Published: Wed, March 14, 2018
Medicine | By Brett Sutton

Lead's Heart Disease Death Toll 10 Times Higher Than Thought, Study Suggests

Lead's Heart Disease Death Toll 10 Times Higher Than Thought, Study Suggests

Tim Chico from the University of Sheffield said: "This study suggests that lead, or factors that increase people's exposure to lead, causes thousands more deaths every year than we previously recognised".

Additionally, the authors suggested the current proportion of deaths in adults aged 44 years or older could have been prevented if historical exposure to lead had not occurred. Lead exposure is linked to high blood pressure, hardening of the arteries and ischemic (coronary) heart disease.

The figure is "10 times more than previously thought and could put deaths from lead exposure on a par with smoking", says The Independent.

This led researchers to conclude that 28.7 per cent of premature cardiovascular disease deaths were linked to lead exposure.

Metin Avkiran, associate medical director at the British Heart Foundation, said: "This study adds to the substantial evidence that exposure to lead can have long-term consequences".

Historical exposure occurs from lead present in the environment because of past use in fuel, paint and plumbing. In what USA Today says is the first study using a nationally representative sample to look at how low-level lead exposure is tied to deaths in the U.S., scientists kept tabs on more than 14,000 adults who took a national health survey between 1988 and 1994, then again in 2011.


After an average of 19.3 years, 4,422 people died including 1,801 from cardiovascular disease and 988 from heart disease.

These subjects were also 70 percent more likely to die from CVD, and their risk of death from heart disease was doubled.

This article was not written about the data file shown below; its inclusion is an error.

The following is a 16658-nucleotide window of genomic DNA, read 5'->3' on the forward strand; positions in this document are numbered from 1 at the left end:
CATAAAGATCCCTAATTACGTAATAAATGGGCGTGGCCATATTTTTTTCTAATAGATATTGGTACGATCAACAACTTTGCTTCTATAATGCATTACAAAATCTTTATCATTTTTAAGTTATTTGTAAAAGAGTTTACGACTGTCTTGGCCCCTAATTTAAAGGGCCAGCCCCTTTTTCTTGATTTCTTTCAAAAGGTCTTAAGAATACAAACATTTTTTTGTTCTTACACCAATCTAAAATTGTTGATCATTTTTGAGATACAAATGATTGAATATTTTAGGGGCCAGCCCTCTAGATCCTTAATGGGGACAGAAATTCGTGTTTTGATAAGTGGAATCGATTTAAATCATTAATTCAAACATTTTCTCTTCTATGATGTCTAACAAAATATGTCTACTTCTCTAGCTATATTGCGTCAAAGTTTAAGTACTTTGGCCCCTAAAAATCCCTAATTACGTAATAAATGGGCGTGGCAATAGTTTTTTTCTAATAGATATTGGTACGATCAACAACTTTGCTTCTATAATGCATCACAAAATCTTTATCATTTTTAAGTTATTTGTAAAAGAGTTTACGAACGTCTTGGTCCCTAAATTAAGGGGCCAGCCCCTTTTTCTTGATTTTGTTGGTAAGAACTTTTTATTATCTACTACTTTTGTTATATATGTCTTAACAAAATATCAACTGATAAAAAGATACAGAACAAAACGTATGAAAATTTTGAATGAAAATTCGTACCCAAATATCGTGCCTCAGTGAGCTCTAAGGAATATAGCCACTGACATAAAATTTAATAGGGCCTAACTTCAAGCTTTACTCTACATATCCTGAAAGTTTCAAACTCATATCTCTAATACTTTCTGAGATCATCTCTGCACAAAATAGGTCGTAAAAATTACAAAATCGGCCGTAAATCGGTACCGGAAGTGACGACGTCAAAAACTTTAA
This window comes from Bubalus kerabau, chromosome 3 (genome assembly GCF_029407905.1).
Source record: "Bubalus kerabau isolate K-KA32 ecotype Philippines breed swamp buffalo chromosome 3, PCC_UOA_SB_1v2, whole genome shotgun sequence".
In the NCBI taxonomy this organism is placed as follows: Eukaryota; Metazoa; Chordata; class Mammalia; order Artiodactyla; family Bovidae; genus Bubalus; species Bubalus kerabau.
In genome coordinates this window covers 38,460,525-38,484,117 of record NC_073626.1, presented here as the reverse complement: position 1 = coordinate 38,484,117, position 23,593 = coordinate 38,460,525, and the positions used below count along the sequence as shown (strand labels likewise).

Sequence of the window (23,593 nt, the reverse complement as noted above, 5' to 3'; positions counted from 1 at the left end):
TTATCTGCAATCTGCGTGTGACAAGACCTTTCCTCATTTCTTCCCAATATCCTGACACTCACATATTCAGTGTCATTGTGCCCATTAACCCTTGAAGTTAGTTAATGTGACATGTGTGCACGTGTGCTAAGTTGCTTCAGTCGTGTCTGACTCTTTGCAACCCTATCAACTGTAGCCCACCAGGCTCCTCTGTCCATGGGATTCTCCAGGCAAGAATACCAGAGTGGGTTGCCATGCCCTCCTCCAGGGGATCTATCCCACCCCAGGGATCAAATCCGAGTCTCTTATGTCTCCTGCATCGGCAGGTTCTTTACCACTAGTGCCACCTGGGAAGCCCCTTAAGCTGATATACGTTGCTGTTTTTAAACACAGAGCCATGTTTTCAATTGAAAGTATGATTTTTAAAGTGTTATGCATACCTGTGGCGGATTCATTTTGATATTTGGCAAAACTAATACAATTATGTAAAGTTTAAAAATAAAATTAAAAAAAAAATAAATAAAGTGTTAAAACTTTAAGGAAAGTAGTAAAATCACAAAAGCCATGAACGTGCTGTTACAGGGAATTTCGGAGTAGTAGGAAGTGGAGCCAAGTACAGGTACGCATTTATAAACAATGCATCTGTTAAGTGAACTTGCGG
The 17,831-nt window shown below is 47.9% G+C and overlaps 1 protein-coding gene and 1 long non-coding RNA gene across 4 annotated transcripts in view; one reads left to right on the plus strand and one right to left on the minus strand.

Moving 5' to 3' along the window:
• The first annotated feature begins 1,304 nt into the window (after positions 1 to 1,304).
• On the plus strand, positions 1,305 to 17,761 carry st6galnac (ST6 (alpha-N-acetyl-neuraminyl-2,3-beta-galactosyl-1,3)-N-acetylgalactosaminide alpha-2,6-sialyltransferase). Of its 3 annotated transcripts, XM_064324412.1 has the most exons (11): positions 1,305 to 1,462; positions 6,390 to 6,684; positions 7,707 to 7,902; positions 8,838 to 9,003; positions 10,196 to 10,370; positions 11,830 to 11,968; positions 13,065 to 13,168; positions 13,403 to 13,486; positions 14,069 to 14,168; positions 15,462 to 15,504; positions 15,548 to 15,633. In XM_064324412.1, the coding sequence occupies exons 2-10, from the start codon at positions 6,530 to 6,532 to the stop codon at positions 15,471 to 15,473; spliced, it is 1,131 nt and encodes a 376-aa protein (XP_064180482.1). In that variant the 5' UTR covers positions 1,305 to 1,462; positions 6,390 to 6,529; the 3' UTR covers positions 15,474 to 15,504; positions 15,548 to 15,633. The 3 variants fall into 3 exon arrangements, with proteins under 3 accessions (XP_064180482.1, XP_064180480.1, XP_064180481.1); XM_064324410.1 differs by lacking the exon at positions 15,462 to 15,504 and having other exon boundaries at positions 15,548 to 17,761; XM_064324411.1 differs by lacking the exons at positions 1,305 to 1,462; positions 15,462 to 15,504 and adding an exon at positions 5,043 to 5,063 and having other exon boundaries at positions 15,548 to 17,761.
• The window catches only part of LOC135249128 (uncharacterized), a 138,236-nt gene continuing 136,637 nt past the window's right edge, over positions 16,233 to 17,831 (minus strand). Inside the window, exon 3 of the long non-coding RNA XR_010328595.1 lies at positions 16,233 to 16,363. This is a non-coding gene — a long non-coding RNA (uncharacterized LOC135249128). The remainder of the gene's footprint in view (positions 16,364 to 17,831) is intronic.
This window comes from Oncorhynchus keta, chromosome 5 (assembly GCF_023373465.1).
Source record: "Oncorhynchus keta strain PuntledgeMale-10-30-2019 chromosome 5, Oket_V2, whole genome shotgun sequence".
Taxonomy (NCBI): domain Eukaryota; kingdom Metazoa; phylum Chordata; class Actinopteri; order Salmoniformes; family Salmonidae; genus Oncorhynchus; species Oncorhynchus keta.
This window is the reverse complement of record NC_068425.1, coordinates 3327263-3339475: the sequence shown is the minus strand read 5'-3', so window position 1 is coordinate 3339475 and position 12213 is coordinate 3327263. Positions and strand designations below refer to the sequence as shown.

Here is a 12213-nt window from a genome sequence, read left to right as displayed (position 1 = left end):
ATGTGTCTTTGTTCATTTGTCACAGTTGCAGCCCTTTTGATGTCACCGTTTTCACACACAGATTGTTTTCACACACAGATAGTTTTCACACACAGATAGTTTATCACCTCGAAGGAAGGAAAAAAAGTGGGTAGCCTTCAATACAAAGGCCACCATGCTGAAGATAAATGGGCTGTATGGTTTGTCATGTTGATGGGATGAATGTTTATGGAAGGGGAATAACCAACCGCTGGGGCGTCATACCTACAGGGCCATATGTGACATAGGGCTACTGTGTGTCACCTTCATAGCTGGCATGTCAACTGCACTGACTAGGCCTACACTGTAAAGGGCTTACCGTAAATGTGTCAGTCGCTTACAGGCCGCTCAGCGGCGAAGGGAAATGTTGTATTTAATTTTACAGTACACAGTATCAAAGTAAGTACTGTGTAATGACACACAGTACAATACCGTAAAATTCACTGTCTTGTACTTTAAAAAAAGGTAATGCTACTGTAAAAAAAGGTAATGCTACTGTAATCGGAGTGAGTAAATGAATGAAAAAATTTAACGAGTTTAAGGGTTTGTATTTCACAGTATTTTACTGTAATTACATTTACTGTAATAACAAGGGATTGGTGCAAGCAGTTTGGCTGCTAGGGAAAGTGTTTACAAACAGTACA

Lead was undetectable in the blood of almost one in 10 of the volunteers tested. One in five participants (3,632 people) had levels of 5 µg/dL or more, and those with the highest levels of lead in their blood were older, less educated, more likely to be male, smoke, consume larger amounts of alcohol, have less healthy diets, have higher cholesterol, and more likely to have hypertension or diabetes.

The researchers called for more aggressive measures to retire contaminated housing, phase out lead-laden jet fuels, replace lead pipes in plumbing, and reduce emissions from smelters and lead battery factories.

Prof Lanphear said: "Our study calls into question the assumption that specific toxicants, like lead, have "safe levels", and suggests that low-level environmental lead exposure is a leading risk factor for premature death in the United States of America, particularly from cardiovascular disease". And adult exposure to lead even at levels so low that they've been considered relatively benign is actually deadly enough to be considered a leading cause of death in the US. In addition, they were unable to control for all potential confounders such as air pollution or arsenic exposure, both of which are established CVD risk factors.

The figures quoted apply to the U.S., and it is unclear how levels of lead exposure in Britain compare, but "if results were similar in this country it would mean 100,000 deaths a year could be linked to past lead pollution", says The Times. "The information that emerges from this reassessment will increase understanding of lead's contribution to mortality from non-communicable diseases, could foster collaboration between the environmental and chronic disease research communities, guide realignment of cardiovascular disease prevention strategies, and ultimately save lives".

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